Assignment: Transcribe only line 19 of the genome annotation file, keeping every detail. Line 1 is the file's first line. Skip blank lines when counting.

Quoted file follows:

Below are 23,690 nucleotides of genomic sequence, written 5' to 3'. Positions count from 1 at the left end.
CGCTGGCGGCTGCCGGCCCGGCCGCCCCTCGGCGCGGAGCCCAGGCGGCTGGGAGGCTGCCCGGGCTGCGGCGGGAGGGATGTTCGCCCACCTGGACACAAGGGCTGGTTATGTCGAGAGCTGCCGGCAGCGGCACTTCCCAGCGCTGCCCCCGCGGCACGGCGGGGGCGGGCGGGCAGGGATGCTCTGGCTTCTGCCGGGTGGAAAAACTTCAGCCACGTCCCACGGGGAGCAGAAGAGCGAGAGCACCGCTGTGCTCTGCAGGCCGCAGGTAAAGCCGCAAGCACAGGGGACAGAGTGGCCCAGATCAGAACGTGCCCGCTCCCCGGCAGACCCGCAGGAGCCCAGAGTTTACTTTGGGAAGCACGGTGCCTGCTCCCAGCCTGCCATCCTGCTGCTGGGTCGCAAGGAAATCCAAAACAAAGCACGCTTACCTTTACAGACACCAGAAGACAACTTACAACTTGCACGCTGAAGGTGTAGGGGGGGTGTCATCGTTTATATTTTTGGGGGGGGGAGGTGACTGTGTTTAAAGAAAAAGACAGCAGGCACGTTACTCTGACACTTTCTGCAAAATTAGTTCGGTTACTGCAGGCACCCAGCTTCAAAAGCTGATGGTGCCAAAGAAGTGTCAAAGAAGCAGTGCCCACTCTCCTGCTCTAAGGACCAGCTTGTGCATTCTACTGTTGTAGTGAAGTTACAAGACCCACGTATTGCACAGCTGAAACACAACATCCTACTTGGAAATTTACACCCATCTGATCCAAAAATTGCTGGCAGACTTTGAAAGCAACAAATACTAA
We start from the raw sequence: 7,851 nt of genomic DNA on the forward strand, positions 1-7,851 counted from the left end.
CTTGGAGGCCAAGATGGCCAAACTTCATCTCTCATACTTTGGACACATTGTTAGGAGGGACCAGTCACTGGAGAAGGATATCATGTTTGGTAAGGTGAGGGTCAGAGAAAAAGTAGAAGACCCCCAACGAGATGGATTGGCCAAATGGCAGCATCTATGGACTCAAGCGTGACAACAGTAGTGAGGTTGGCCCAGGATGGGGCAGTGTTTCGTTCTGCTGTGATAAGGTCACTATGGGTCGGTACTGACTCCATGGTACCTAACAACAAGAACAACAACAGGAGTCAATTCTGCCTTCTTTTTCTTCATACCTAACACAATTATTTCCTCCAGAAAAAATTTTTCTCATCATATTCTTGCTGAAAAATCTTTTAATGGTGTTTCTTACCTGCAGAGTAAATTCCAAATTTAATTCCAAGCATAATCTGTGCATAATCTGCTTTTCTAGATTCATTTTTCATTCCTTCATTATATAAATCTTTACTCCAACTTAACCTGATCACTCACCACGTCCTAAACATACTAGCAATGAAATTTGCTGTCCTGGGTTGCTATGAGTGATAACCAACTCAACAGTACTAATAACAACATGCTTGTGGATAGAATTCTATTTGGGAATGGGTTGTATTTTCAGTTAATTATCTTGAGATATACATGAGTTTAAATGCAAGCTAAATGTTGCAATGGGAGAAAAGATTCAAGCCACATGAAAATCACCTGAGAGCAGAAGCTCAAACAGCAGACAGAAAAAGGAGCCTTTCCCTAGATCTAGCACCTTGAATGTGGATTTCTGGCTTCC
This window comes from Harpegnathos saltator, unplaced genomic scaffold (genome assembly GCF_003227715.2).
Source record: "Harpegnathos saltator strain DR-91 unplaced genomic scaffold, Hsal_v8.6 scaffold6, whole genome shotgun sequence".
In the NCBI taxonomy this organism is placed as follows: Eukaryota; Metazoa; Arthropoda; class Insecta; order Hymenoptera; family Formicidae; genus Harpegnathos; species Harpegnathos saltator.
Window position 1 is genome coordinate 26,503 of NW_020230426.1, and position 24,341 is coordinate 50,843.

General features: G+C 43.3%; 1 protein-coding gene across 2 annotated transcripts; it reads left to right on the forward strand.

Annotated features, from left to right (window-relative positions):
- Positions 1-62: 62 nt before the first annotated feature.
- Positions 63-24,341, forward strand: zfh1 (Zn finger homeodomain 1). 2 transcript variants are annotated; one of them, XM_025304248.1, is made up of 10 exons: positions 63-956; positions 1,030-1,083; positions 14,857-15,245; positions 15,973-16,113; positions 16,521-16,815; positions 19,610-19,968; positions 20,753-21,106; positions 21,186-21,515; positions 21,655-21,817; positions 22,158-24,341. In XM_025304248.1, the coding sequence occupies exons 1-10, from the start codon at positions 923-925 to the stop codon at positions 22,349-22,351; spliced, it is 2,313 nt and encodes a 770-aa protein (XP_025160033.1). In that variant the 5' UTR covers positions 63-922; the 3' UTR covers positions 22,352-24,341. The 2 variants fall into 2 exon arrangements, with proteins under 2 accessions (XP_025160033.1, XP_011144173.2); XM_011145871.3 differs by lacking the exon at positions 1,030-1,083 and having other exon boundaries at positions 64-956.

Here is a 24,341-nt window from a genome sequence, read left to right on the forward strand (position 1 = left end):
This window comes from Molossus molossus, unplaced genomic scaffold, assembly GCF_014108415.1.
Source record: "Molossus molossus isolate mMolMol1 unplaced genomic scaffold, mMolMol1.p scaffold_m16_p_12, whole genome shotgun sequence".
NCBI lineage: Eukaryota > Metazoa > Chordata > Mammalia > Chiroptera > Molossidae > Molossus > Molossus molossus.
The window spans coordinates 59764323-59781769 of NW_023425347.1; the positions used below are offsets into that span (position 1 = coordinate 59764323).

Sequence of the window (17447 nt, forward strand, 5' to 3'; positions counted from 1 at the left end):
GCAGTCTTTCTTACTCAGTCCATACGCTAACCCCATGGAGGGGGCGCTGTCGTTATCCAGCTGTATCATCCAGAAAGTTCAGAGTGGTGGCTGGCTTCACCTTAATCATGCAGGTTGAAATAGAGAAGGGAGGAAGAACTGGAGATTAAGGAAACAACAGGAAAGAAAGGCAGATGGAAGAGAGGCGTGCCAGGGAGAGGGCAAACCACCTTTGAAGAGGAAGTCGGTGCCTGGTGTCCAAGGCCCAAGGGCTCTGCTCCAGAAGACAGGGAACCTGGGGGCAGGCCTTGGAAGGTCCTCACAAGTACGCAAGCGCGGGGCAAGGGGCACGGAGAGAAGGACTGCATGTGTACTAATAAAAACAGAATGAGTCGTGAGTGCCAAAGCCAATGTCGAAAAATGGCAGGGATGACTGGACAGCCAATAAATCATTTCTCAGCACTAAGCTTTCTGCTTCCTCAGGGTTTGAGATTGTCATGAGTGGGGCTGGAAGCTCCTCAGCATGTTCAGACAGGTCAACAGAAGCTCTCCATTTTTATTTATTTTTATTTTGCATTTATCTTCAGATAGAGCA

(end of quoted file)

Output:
GCAGTCTTTCTTACTCAGTCCATACGCTAACCCCATGGAGGGGGCGCTGTCGTTATCCAGCTGTATCATCCAGAAAGTTCAGAGTGGTGGCTGGCTTCACCTTAATCATGCAGGTTGAAATAGAGAAGGGAGGAAGAACTGGAGATTAAGGAAACAACAGGAAAGAAAGGCAGATGGAAGAGAGGCGTGCCAGGGAGAGGGCAAACCACCTTTGAAGAGGAAGTCGGTGCCTGGTGTCCAAGGCCCAAGGGCTCTGCTCCAGAAGACAGGGAACCTGGGGGCAGGCCTTGGAAGGTCCTCACAAGTACGCAAGCGCGGGGCAAGGGGCACGGAGAGAAGGACTGCATGTGTACTAATAAAAACAGAATGAGTCGTGAGTGCCAAAGCCAATGTCGAAAAATGGCAGGGATGACTGGACAGCCAATAAATCATTTCTCAGCACTAAGCTTTCTGCTTCCTCAGGGTTTGAGATTGTCATGAGTGGGGCTGGAAGCTCCTCAGCATGTTCAGACAGGTCAACAGAAGCTCTCCATTTTTATTTATTTTTATTTTGCATTTATCTTCAGATAGAGCA